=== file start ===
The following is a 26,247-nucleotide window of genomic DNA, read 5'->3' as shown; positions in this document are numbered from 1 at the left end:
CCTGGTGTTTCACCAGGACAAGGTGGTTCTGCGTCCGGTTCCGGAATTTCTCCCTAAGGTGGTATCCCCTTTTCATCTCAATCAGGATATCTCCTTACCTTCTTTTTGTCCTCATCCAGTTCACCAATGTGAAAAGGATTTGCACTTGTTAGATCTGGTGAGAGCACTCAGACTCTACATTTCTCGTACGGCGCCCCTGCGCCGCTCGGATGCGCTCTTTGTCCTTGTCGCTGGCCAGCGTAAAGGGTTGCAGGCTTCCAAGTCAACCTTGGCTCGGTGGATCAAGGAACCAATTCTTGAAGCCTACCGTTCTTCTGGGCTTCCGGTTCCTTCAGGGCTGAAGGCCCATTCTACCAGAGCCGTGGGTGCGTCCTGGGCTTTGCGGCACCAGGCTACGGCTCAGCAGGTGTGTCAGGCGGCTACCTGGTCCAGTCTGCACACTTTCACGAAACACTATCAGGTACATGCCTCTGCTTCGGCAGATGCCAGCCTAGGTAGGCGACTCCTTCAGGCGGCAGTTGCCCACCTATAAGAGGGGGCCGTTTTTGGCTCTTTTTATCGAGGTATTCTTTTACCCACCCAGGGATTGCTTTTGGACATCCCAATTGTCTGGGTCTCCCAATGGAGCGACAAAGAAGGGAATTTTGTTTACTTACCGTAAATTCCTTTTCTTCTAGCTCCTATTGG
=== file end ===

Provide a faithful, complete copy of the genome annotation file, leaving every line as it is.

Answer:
The following is a 26,247-nucleotide window of genomic DNA, read 5'->3' as shown; positions in this document are numbered from 1 at the left end:
CCTGGTGTTTCACCAGGACAAGGTGGTTCTGCGTCCGGTTCCGGAATTTCTCCCTAAGGTGGTATCCCCTTTTCATCTCAATCAGGATATCTCCTTACCTTCTTTTTGTCCTCATCCAGTTCACCAATGTGAAAAGGATTTGCACTTGTTAGATCTGGTGAGAGCACTCAGACTCTACATTTCTCGTACGGCGCCCCTGCGCCGCTCGGATGCGCTCTTTGTCCTTGTCGCTGGCCAGCGTAAAGGGTTGCAGGCTTCCAAGTCAACCTTGGCTCGGTGGATCAAGGAACCAATTCTTGAAGCCTACCGTTCTTCTGGGCTTCCGGTTCCTTCAGGGCTGAAGGCCCATTCTACCAGAGCCGTGGGTGCGTCCTGGGCTTTGCGGCACCAGGCTACGGCTCAGCAGGTGTGTCAGGCGGCTACCTGGTCCAGTCTGCACACTTTCACGAAACACTATCAGGTACATGCCTCTGCTTCGGCAGATGCCAGCCTAGGTAGGCGACTCCTTCAGGCGGCAGTTGCCCACCTATAAGAGGGGGCCGTTTTTGGCTCTTTTTATCGAGGTATTCTTTTACCCACCCAGGGATTGCTTTTGGACATCCCAATTGTCTGGGTCTCCCAATGGAGCGACAAAGAAGGGAATTTTGTTTACTTACCGTAAATTCCTTTTCTTCTAGCTCCTATTGG